In Japan, asymptomatic metastatic breast cancer (MBC) is often detected using any tumor marker or imaging tests. We aimed to determine whether differences in clinicopathological features, subtypes, prognosis, and treatment exist between asymptomatic and symptomatic MBCs.
We performed a multicenter, retrospective analysis of patients with MBC who visited our hospitals from 2008 to 2018. Patients were divided into asymptomatic and symptomatic groups to compare their prognosis by breast cancer subtypes: luminal (hormone receptor positive/hormone receptor negative/human epidermal growth factor receptor 2 (HER2) negative), HER2 (any hormone receptor/HER2 positive), and TN (hormone receptor negative/HER2 negative).
Of 204 patients with MBC (114 asymptomatic, 90 symptomatic), the symptomatic group had a higher frequency of multiple metastatic sites and TN subtype. All cohorts and TN patients in the asymptomatic group had longer post-recurrence survival (all cohorts: p < 0.001, TN: p = 0.01) and tended to have longer overall survival (all cohorts: p = 0.09, TN: p = 0.06) than those in the symptomatic group. In contrast, for the luminal and HER2 subtypes, post-recurrence survival was higher in the asymptomatic group than in the symptomatic group (luminal: p = 0.08, HER2: p = 0.09) but without significant difference in overall survival. In the multivariate analysis, TN, recurrence-free survival, multiple metastatic sites, and symptomatic MBC were independently predictive of post-recurrence survival. Regarding the luminal subtype, the asymptomatic group had longer durations of chemotherapy than the symptomatic group, with no significant difference observed in overall survival between the groups.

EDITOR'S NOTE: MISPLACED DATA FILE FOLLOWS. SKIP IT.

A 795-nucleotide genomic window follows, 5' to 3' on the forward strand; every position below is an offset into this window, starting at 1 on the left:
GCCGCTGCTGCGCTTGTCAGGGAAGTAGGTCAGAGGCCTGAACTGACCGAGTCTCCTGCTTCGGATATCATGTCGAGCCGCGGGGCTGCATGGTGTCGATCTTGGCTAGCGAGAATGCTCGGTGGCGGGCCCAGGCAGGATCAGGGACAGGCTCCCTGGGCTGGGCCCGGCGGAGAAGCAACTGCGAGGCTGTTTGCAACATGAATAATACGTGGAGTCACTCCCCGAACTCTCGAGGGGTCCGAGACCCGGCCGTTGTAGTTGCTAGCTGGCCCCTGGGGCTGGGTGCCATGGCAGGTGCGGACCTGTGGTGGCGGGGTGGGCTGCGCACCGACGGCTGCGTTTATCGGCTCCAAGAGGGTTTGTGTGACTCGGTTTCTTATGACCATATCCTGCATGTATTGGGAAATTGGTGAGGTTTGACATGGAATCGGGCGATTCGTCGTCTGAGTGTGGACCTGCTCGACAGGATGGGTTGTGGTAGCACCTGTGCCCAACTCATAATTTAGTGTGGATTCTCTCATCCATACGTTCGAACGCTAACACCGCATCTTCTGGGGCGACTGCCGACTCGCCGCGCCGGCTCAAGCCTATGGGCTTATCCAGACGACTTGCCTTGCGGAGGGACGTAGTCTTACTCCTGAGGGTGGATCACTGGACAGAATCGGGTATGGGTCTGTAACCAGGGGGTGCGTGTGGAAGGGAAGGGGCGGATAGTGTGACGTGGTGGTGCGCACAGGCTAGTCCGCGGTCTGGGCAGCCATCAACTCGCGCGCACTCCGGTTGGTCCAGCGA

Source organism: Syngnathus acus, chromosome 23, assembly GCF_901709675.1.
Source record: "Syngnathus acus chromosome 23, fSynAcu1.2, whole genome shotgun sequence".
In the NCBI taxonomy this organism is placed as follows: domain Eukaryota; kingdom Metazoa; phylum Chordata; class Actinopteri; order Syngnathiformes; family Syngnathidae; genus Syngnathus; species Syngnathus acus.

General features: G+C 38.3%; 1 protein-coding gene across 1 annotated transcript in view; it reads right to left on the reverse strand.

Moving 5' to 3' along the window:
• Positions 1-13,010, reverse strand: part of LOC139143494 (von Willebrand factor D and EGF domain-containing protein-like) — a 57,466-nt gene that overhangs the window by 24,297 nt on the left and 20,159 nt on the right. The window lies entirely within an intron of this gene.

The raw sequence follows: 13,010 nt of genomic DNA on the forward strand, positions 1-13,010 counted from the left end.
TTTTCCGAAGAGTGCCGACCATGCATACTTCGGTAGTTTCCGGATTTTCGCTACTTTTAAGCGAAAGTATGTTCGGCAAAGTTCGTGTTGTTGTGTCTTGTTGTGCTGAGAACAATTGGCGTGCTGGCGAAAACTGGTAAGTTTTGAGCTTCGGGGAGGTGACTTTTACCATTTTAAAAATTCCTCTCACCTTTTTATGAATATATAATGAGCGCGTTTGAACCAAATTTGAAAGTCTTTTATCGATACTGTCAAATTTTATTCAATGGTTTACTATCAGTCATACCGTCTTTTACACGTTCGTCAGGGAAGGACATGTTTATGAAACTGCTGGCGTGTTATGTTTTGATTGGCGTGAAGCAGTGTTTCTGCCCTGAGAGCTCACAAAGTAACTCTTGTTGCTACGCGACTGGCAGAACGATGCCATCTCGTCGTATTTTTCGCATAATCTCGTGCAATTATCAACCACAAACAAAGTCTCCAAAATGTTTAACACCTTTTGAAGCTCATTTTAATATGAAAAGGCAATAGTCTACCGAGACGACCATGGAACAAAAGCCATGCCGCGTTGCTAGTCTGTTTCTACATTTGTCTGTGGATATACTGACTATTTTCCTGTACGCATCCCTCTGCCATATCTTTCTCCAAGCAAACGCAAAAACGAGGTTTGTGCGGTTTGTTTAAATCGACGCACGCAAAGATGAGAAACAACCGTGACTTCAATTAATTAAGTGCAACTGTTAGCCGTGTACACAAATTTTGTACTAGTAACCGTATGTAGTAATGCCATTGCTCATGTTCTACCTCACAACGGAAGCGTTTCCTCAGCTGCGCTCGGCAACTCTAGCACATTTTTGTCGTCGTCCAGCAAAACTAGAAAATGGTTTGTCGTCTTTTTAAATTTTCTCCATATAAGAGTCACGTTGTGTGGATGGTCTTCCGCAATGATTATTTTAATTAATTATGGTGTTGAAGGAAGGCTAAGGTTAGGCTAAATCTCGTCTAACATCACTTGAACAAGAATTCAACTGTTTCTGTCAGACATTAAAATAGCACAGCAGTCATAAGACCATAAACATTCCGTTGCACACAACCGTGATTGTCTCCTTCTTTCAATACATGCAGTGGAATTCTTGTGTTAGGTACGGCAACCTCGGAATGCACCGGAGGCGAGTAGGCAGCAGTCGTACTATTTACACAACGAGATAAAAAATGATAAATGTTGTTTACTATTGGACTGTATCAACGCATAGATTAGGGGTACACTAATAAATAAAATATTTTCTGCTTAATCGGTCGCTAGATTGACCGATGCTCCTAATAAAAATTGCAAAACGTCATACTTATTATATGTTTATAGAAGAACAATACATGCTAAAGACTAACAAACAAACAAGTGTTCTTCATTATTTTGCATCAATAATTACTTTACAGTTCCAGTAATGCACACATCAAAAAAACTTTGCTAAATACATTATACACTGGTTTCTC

Asymptomatic and symptomatic MBCs require unique treatments due to prognostic differences.